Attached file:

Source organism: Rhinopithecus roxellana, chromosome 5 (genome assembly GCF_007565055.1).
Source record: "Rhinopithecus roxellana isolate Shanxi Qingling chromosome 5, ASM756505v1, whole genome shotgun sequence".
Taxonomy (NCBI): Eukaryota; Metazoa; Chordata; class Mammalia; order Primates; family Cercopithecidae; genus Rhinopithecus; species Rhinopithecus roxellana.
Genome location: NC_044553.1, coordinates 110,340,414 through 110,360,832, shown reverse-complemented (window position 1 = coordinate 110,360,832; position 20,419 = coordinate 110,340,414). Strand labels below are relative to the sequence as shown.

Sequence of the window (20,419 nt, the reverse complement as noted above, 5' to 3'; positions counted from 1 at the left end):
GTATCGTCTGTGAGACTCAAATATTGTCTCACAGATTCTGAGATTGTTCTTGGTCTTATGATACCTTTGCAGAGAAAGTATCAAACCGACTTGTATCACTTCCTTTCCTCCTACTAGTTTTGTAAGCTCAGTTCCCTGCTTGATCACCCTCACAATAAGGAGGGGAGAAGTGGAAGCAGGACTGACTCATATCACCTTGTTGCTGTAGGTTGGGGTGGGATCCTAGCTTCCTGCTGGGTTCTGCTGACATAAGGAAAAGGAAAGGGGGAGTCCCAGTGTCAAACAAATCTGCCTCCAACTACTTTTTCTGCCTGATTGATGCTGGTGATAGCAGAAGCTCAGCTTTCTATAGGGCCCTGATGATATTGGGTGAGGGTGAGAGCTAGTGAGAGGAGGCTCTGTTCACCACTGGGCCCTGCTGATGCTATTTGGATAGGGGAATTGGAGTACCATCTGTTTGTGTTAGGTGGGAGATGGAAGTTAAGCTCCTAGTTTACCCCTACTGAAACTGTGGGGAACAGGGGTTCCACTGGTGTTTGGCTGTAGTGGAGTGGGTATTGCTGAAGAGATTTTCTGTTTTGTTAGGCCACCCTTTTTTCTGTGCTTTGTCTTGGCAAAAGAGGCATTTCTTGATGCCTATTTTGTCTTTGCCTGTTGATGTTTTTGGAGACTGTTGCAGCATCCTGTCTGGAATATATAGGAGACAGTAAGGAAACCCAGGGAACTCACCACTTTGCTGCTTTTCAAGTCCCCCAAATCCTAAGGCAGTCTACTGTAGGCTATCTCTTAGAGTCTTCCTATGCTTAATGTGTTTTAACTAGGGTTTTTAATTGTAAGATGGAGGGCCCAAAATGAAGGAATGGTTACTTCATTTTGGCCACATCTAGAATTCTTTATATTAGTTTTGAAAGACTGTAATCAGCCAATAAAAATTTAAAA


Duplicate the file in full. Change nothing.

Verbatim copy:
Source organism: Rhinopithecus roxellana, chromosome 5 (genome assembly GCF_007565055.1).
Source record: "Rhinopithecus roxellana isolate Shanxi Qingling chromosome 5, ASM756505v1, whole genome shotgun sequence".
Taxonomy (NCBI): Eukaryota; Metazoa; Chordata; class Mammalia; order Primates; family Cercopithecidae; genus Rhinopithecus; species Rhinopithecus roxellana.
Genome location: NC_044553.1, coordinates 110,340,414 through 110,360,832, shown reverse-complemented (window position 1 = coordinate 110,360,832; position 20,419 = coordinate 110,340,414). Strand labels below are relative to the sequence as shown.

Sequence of the window (20,419 nt, the reverse complement as noted above, 5' to 3'; positions counted from 1 at the left end):
GTATCGTCTGTGAGACTCAAATATTGTCTCACAGATTCTGAGATTGTTCTTGGTCTTATGATACCTTTGCAGAGAAAGTATCAAACCGACTTGTATCACTTCCTTTCCTCCTACTAGTTTTGTAAGCTCAGTTCCCTGCTTGATCACCCTCACAATAAGGAGGGGAGAAGTGGAAGCAGGACTGACTCATATCACCTTGTTGCTGTAGGTTGGGGTGGGATCCTAGCTTCCTGCTGGGTTCTGCTGACATAAGGAAAAGGAAAGGGGGAGTCCCAGTGTCAAACAAATCTGCCTCCAACTACTTTTTCTGCCTGATTGATGCTGGTGATAGCAGAAGCTCAGCTTTCTATAGGGCCCTGATGATATTGGGTGAGGGTGAGAGCTAGTGAGAGGAGGCTCTGTTCACCACTGGGCCCTGCTGATGCTATTTGGATAGGGGAATTGGAGTACCATCTGTTTGTGTTAGGTGGGAGATGGAAGTTAAGCTCCTAGTTTACCCCTACTGAAACTGTGGGGAACAGGGGTTCCACTGGTGTTTGGCTGTAGTGGAGTGGGTATTGCTGAAGAGATTTTCTGTTTTGTTAGGCCACCCTTTTTTCTGTGCTTTGTCTTGGCAAAAGAGGCATTTCTTGATGCCTATTTTGTCTTTGCCTGTTGATGTTTTTGGAGACTGTTGCAGCATCCTGTCTGGAATATATAGGAGACAGTAAGGAAACCCAGGGAACTCACCACTTTGCTGCTTTTCAAGTCCCCCAAATCCTAAGGCAGTCTACTGTAGGCTATCTCTTAGAGTCTTCCTATGCTTAATGTGTTTTAACTAGGGTTTTTAATTGTAAGATGGAGGGCCCAAAATGAAGGAATGGTTACTTCATTTTGGCCACATCTAGAATTCTTTATATTAGTTTTGAAAGACTGTAATCAGCCAATAAAAATTTAAAA